Now, it makes some sense that if you see your teammates can’t reliably catch the baseball that you might take some steps to reduce the number of balls in play you allow. But it’s somewhat doubtful that mediocre defense is more of an incentive than the incentive that exists for all pitchers, from little league on, to get strikeouts. The question is, do the Indians DO something that results in an abnormally difficult-to-field set of balls in play? Is there some kind of trade-off where batters swing and miss all the time, but hit the ball well when they catch up to it? Are the Indians trading low contact for high contact quality? For one thing, they lead baseball in Zone%, the percentage of pitches in the zone, and contact on pitches *in* the zone is obviously better than contact on out-of-zone pitches.
But given the dominant K% numbers and above-average velocity, we’d expect the Indians BABIP to be *lower* than league average. That’s not what we see, as we’ve discussed. Instead, the Indians BABIP is awful, and that turns their eye-popping FIP into a mediocre group ERA, and that was true last year as well. Corey Kluber’s the poster child for this, as his FIP last year was lower than anything Felix has ever put up. But due to balls-in-play, his ERA came in above his FIP (and above Felix’s). This year, Kluber’s FIP is even lower, but his BABIP luck is worse, and thus the gap between his ERA and FIP is huge – but not as big as Carlos Carrasco’s.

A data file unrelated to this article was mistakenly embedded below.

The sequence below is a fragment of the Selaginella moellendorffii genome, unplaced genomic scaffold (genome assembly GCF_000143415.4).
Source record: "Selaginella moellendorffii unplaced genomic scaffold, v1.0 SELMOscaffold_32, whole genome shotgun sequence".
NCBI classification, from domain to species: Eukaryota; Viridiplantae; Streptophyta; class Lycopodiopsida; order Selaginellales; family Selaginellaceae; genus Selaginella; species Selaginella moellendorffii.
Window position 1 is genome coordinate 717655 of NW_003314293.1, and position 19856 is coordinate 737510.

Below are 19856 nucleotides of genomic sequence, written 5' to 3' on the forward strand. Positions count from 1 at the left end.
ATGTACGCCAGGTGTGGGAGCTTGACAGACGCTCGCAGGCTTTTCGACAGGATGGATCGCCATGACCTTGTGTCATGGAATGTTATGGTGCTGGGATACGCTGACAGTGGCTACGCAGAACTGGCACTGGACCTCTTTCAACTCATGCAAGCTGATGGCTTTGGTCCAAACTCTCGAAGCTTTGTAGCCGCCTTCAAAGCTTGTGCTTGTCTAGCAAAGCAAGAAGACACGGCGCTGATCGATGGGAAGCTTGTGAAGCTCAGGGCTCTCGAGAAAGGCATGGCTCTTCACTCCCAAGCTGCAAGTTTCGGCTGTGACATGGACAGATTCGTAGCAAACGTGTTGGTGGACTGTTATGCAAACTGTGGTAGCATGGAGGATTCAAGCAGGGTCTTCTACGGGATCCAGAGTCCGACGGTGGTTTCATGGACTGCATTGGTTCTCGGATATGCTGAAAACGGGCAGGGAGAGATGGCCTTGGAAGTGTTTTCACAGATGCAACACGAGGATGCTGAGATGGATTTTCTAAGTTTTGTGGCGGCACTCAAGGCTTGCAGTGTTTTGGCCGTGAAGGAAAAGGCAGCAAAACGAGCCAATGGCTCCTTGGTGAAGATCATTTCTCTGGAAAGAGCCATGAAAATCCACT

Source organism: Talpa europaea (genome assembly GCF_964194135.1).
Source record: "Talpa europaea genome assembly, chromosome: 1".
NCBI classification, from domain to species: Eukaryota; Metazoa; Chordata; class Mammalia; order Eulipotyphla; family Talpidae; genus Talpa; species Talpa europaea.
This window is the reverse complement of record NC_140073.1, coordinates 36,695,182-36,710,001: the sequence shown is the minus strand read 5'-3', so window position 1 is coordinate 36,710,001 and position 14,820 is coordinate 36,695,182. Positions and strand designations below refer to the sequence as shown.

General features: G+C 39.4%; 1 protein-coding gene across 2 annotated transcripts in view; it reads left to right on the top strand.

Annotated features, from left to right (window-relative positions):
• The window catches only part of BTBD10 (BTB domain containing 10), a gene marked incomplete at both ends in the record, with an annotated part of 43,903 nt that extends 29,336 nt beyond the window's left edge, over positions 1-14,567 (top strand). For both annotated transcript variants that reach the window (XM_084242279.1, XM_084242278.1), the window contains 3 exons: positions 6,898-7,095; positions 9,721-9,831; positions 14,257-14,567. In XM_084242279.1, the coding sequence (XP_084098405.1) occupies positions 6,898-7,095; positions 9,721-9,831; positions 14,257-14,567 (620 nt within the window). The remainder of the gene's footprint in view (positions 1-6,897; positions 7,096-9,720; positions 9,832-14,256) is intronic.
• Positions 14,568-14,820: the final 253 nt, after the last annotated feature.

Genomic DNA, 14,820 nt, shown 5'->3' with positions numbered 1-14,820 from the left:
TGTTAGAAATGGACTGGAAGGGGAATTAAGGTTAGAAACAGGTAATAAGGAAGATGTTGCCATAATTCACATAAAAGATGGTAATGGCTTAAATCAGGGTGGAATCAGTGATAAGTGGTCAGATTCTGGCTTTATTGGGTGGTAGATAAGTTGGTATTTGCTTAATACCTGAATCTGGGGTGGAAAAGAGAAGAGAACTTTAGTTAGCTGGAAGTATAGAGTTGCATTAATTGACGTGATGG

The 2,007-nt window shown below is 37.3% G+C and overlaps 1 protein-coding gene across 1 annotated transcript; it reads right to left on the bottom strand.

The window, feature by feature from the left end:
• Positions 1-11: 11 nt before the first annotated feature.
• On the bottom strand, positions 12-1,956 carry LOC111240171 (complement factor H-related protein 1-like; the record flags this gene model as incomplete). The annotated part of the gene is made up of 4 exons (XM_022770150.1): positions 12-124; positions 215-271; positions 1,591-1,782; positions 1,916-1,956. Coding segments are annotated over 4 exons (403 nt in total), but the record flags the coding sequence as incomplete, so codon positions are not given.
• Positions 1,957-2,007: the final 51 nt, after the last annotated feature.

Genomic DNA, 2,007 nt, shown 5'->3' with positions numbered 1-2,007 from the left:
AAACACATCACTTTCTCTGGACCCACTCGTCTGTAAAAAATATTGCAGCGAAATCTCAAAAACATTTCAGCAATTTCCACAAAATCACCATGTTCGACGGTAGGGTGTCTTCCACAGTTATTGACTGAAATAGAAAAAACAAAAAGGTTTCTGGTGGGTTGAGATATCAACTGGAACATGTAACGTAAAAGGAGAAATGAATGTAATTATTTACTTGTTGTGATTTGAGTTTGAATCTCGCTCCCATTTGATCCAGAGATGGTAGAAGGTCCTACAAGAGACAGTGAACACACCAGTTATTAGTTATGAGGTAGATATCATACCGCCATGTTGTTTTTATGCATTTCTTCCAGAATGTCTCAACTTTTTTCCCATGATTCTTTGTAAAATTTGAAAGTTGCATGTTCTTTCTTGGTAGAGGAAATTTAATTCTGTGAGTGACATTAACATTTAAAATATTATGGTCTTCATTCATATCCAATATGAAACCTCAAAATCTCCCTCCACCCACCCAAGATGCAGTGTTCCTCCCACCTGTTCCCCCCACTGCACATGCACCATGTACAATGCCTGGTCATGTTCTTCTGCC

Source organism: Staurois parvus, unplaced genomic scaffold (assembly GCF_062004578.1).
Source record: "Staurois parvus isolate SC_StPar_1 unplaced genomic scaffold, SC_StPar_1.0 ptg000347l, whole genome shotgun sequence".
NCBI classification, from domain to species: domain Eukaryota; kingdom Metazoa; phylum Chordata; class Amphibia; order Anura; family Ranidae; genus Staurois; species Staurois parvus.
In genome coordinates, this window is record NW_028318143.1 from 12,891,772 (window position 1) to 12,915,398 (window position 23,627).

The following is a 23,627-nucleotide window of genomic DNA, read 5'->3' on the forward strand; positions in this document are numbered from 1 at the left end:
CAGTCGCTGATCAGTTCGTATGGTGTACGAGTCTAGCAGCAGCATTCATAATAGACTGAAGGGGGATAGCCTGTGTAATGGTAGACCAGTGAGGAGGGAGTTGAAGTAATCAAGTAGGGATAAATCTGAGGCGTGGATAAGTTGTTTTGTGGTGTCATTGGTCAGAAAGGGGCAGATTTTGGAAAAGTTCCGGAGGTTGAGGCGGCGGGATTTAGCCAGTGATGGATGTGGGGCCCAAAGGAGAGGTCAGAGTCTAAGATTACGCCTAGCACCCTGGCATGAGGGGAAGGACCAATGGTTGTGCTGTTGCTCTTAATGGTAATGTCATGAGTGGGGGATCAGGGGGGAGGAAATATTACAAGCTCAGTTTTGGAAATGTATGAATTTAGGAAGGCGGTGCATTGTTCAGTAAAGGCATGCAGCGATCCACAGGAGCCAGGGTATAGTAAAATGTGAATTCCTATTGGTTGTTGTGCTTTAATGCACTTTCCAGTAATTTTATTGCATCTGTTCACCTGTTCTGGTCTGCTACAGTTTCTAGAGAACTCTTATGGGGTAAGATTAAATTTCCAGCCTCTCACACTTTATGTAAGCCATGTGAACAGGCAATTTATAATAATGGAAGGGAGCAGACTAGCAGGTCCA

So what’s going on here? Are these things related, or is the 2014-15 strikeout thing unrelated to Cleveland’s reliably lousy defending? If they’re separate, what accounts for the defensive performance? Is there some odd park effect at work here? Is the infield subject to more shadows than other parks? Is there a “fielder’s eye” behind the plate that slows an IF’s first step? If they’re related, what causes it, and why don’t we see it for other teams? The other teams that gave up really high BABIP last year – the Twins, D-Backs, Rangers, etc. employed low-K starters. I’m open to theories, conspiracy or otherwise, here.